Wii Review Round-Up 41

No More Heroes 2: Desperate Struggle

I avoided the first game on release because of it’s “cool violence” look, not realising the brilliant satire on games and gamers contained therein. Once I corrected that oversight I was eagerly looking forward to the sequel which many have raved about, though I was a bit cautious given some of the changes. Having played through it for the first time, those reservations were nicely put to bed and cemented my opinion of No More Heroes as possibly the best franchise on the Wii.

The great thing about this sequel is that it doesn’t replace or invalidate the first game, which can often happen in a sequel due to a misguided attempt to “fix” everything “wrong” in its predecessor. The changes both to the overworld, side missions and mini-games mean the original still has its own flavour and appeal. They are distinct games, but clearly rooted in the same world and use similar control schemes so fans of the first will feel right at home once they start fighting in Desperate Struggle. For the motion-impaired the Classic Controller is also supported, though really I don’t understand how doing wrestling moves can be fun without motions.

The visuals have been tarted up (as have the ladies, with some added “jiggle physics”), but still have that appealing cell-shaded look which makes 3D graphics look a lot less ugly to me. Also welcome is the return of the voice talent from the first outing, though I do miss the garbled, incomprehensible Engrish of some of the shop staff from the first game.

The mini-games are a real treat, mostly presented in simulated 8-bit glory. “Man the Meat” is my personal favourite: as much fun to mess up as to succeed and a great one-button game in its own right.

Though some have complained the battles don’t feel as fun as the first game I have to disagree. There’s some well-designed characters here, it’s just that the nature of the intros have changed. They still have well-defined personalities and the settings for the fights have a lot of variety (the 4th ranked battle is a stand-out). Even in Sweet difficulty you’ll get a run for your money and there’s a surprisingly creepy element to some of the fights.

If you liked the first game then this one is a no-brainer: great music, great dialogue, great gameplay and bags of style. Grasshopper really knows their stuff and I’m ready for more!

Salamander (Virtual Console PC Engine)

I picked this up along with the Gradius games which I reviewed in the last round-up and like the Gradius games on the PC Engine this is a fabulous port of the arcade classic which many outside of Japan will know better by the name “Life Force.” No flickering, great music, great animation and fine detail. It’s a challenging 2D shooter that combines side and vertical scrolling elements. Unfortunately only the inferior Famicom version is available outside of Japan and even then only in North America. Needless to say I strongly advocate anyone who’s a fan of the Virtual Console pick up a Japanese Wii at some point because the VC service is so much more worthwhile and this game is a primary case in point.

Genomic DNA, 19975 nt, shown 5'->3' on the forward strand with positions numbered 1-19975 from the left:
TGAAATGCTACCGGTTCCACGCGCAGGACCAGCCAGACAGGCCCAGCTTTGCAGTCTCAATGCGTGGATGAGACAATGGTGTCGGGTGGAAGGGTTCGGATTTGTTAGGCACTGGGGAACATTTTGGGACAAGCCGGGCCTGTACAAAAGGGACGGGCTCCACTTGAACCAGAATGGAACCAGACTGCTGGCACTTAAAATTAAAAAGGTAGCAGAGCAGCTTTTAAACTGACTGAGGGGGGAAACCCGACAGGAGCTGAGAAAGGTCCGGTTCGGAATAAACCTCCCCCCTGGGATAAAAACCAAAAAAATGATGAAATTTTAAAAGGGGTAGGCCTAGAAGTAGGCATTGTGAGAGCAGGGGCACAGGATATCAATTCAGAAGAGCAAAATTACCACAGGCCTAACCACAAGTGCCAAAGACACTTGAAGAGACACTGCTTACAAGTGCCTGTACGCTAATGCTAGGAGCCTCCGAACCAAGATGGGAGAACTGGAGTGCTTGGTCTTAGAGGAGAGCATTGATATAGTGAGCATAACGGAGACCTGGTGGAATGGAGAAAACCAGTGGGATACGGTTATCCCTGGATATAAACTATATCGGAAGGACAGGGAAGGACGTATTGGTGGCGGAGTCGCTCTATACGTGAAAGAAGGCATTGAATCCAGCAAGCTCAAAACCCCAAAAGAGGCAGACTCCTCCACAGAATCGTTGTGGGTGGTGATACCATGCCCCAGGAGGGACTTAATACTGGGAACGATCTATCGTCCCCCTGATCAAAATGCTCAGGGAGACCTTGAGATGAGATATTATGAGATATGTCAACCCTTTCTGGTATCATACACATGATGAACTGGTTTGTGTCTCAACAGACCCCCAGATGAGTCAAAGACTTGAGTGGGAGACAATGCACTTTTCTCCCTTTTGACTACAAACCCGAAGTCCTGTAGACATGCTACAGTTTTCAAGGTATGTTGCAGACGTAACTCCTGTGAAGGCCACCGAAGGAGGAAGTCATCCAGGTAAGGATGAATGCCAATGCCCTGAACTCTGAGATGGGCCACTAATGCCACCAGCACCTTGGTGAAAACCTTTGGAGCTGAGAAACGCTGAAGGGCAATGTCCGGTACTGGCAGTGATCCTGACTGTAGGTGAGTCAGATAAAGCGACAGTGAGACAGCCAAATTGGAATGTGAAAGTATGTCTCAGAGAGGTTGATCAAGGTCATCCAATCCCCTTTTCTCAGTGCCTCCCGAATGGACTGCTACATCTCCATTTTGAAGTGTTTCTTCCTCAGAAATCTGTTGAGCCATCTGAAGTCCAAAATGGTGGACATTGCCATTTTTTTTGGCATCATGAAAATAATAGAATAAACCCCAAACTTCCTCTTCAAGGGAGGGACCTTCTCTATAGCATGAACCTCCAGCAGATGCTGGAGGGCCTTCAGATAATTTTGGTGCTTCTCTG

Space Invaders: The Original Game (Virtual Console PC Engine)

Why would I buy this again when I already have the SNES version on my PAL Wii? Well, partially it’s because I’m abandoning the VC on the PAL system due to the presence of poor PAL conversions for the Nintendo and Sega platforms and partially it’s down to liking all my VC content in one place. But the biggest reason is I’m a big fan of Space Invaders and I really hate plugging in a Classic Controller simply because the Virtual Console requires it for all SNES games. I had no idea this even existed for the PC Engine and was gutted when I saw I could have the game cheaper and play it remote-only, but Taito cannot have enough of my money so I’ve decided to double-dip.

Now that I have it, I can say it’s a bit of a mixed bag. It’s pretty much the same as the SNES version, so if you have a Japanese Wii this is the one to get, though annoyingly it’s also like the SNES version in not saving your high scores as you need to do a virtual system reset (press start/selected/I/II buttons at the same time) to return to the main menu. As a result I’ve kept it on the version I like best (the planet backdrop with translucent invaders) and resume my game thanks to the handy save-state feature of the VC. Of course if anyone ever wants to play the 2-player versus mode I’ll either have to lose my score or download the SNES version on my PAL Wii for multiplayer, which really sucks.